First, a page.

Trump President Nancy Marshall Ganz Congress Senate David Brancaccio House Speaker Nancy Pelosi Bankrate Mark Camera Navy Federal Credit Union Jax David Now Steven Mnuchin Mitchell Hartmann University of Michigan Washington
"mitchell hartmann" Discussed on 90.3 KAZU

90.3 KAZU

04:00 min | 1 year ago

"mitchell hartmann" Discussed on 90.3 KAZU

"With a couple of minutes ago, the state of play post election with a relief package and what's gonna happen? Or not in this economy because of it. Three quarters of a million people lost their jobs. Two weeks ago, we will get an update on first time unemployment claims tomorrow and his marketplaces, Mitchell Hartman reports. A lot of those people who are out of work have similar stories to tell about dealing with long delays in trouble, even getting benefits. About juggling work with home schooling. Kids all of that mixed in with plenty of financial struggles. Here's Mitchell. Daniella night, Fairfax, Virginia ticks off pretty much all of those issues grappling with work and unemployment in case they have some child noises in the background. It's okay. Yes, for constantly all day long. That's nights, three year old. She's also got a five and a nine year old No one. That school everyone is home. When we spoke back in the summer night was juggling two jobs, which she did at night to make ends meet, but she couldn't keep it up with home schooling. Now, she says, she's going through the stages of grief. And I think I've been depressed morning life before. I have put one of my jobs because I would say it was impossible nights. Husband just started a new job at a government agency after several months out of work, so that at least was a big relief. But we still have not seen anything any money from his unemployment benefits for the two plus months that he was not employed there expecting more than $5000. Knight says the Virginia Employment Commission is still reviewing the claim. We're trying as best we can to keep up with build jobless benefits started coming in the spring for an Zebley of Kansas City, Missouri, when she closed her one woman bakery in the first wave of covert shutdowns. Like everyone on unemployment back then she got an extra $600 a week in federal pandemic assistance that helped a little but that help me pay my rent basically and keep the electricity on. In the summer. She re opened the bakery first for a few hours, then a few days a week, But then she got Cove it. It's Been rough. For sure. I have had the long haul coded stuff going on. When she started feeling better. She re opened the bakery, which is just barely breaking even and she dropped off unemployment. She says After the $600 a week federal payments expired in July. My state benefit would have been $120. So instead, I just pushed and went back to work. I probably should not have done that. I would not contagious. I wasn't you know, putting anyone else at risk, but I wasn't ready. Fear of illness has kept some people on the unemployment rolls for the long haul. Mark Smith is in his late forties, He worked as a janitor in a factory in Portland, Oregon, for 25 years until it closed when the pandemic hit. Then he went on unemployment. He could look for another job, but he's decided not to. I'm basically truthing along as the pandemic and the emergency is still going on to be at least one left. Vector of possible contagion. He has a roommate who works in health care and an elderly relative living with them. Smith's been getting about 300 a week on unemployment. At the beginning of October, he ran out of his 26 weeks of state benefits and applied for the 13 week. Federal extension. I am hoping doing like fingers crossed. It's been four weeks so far. He hasn't gotten any money. I'm Mitchell Hartmann for Marketplace. I need you to follow me on this one for a minute here, But mobility was on the ballot here in California yesterday. Economic mobility, yes, but also.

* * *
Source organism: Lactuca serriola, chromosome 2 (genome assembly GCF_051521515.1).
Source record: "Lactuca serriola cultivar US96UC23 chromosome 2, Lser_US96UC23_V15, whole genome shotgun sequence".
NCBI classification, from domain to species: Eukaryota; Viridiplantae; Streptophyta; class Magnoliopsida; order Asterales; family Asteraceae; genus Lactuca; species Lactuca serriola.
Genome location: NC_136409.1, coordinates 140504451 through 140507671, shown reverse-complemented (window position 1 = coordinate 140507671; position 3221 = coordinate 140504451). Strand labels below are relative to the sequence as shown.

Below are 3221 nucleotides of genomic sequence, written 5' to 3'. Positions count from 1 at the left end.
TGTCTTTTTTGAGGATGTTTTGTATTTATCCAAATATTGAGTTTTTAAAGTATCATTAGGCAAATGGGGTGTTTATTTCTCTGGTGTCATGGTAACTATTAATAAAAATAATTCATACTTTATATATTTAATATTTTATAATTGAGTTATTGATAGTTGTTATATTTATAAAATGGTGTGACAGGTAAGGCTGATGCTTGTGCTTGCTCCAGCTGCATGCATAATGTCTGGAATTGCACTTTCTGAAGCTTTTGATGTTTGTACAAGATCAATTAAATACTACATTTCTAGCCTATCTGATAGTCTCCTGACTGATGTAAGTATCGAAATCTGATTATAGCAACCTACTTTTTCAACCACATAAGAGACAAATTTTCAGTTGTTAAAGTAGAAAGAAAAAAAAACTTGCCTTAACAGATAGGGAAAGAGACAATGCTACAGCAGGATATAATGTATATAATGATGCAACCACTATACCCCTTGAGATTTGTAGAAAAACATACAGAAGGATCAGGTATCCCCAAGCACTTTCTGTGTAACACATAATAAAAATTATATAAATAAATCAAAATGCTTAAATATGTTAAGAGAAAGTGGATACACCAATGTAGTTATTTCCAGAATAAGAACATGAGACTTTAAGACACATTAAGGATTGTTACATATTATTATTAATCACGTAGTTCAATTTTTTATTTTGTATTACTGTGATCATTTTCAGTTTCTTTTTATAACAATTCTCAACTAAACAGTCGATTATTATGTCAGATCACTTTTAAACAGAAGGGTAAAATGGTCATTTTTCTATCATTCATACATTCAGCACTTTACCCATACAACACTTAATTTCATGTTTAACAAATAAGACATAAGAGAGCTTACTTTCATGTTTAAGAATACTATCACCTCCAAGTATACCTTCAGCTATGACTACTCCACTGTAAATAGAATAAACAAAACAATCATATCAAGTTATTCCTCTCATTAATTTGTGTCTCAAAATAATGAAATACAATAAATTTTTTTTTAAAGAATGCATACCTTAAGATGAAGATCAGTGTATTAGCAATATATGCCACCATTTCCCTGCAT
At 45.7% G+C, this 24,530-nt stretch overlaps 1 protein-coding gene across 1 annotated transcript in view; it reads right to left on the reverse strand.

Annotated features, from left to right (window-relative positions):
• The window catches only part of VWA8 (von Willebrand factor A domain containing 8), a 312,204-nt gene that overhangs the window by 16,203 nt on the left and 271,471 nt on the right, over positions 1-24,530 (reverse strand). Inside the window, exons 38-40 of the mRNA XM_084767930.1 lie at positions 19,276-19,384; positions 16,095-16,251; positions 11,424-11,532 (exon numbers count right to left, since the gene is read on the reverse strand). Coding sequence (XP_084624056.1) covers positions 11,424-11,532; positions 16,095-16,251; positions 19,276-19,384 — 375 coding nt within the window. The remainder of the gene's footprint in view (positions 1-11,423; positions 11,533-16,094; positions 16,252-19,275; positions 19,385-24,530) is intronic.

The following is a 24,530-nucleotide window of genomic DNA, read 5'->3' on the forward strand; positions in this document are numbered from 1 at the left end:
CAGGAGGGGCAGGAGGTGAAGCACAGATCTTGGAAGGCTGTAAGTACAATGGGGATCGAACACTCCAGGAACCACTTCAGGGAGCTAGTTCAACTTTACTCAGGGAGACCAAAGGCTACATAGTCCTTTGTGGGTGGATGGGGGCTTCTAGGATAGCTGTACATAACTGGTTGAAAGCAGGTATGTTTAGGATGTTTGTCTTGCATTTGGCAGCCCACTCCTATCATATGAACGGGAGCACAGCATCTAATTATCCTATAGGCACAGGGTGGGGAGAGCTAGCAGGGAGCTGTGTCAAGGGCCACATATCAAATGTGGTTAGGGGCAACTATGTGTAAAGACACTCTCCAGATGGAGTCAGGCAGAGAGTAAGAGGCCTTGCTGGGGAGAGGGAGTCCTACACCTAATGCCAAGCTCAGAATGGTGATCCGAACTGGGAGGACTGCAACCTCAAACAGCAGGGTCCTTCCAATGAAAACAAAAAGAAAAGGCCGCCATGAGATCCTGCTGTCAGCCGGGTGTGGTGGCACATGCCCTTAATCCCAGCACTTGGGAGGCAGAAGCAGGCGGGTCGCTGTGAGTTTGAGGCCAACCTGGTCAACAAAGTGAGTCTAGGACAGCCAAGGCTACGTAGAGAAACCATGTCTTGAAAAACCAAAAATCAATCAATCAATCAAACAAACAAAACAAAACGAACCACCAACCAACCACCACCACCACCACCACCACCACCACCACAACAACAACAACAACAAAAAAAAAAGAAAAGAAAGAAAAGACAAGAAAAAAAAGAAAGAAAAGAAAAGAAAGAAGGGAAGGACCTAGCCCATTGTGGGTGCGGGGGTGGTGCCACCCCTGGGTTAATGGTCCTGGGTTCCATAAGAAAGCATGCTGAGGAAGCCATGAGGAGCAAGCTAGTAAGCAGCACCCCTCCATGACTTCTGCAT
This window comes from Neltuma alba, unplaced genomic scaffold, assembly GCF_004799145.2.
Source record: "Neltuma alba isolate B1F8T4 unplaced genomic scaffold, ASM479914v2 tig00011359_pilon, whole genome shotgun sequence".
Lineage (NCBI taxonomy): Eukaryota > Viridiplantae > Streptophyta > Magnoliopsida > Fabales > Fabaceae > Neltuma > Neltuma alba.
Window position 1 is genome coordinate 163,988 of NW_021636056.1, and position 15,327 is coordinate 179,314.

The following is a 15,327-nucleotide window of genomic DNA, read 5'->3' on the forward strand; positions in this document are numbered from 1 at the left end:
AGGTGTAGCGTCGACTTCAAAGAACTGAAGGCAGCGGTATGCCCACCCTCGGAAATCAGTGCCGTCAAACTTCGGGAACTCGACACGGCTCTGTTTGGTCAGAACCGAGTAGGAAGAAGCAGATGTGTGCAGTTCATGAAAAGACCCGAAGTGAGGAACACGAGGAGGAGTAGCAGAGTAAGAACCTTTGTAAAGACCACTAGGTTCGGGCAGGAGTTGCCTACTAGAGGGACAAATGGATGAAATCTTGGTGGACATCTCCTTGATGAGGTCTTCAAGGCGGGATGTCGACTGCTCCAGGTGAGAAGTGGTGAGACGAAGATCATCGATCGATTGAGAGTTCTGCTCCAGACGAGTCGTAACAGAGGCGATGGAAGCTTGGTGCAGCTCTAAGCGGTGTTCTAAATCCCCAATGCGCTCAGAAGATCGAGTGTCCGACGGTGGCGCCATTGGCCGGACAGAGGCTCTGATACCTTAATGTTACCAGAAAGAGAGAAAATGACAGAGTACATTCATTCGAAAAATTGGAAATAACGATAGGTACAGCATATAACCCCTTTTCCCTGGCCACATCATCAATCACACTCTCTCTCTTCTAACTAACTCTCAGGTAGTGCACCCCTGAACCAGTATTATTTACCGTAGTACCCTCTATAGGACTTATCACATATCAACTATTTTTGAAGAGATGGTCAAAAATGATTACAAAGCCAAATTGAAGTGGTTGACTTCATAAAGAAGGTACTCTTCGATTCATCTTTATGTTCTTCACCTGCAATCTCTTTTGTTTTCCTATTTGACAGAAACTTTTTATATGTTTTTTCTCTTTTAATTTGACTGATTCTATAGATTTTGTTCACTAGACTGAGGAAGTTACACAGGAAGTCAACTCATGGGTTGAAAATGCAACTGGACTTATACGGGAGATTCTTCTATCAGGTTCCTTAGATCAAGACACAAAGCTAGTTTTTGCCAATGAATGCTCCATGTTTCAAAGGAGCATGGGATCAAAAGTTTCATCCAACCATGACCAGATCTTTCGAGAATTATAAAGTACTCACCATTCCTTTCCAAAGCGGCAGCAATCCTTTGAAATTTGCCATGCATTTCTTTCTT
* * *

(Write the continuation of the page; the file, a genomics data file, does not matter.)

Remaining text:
Mark Smith Mitchell Hartman Mitchell Hartmann Mitchell Fairfax Virginia Virginia Employment Commission Missouri Knight Kansas City Oregon California Portland
"mitchell hartmann" Discussed on KQED Radio

KQED Radio

05:14 min | 2 years ago

"mitchell hartmann" Discussed on KQED Radio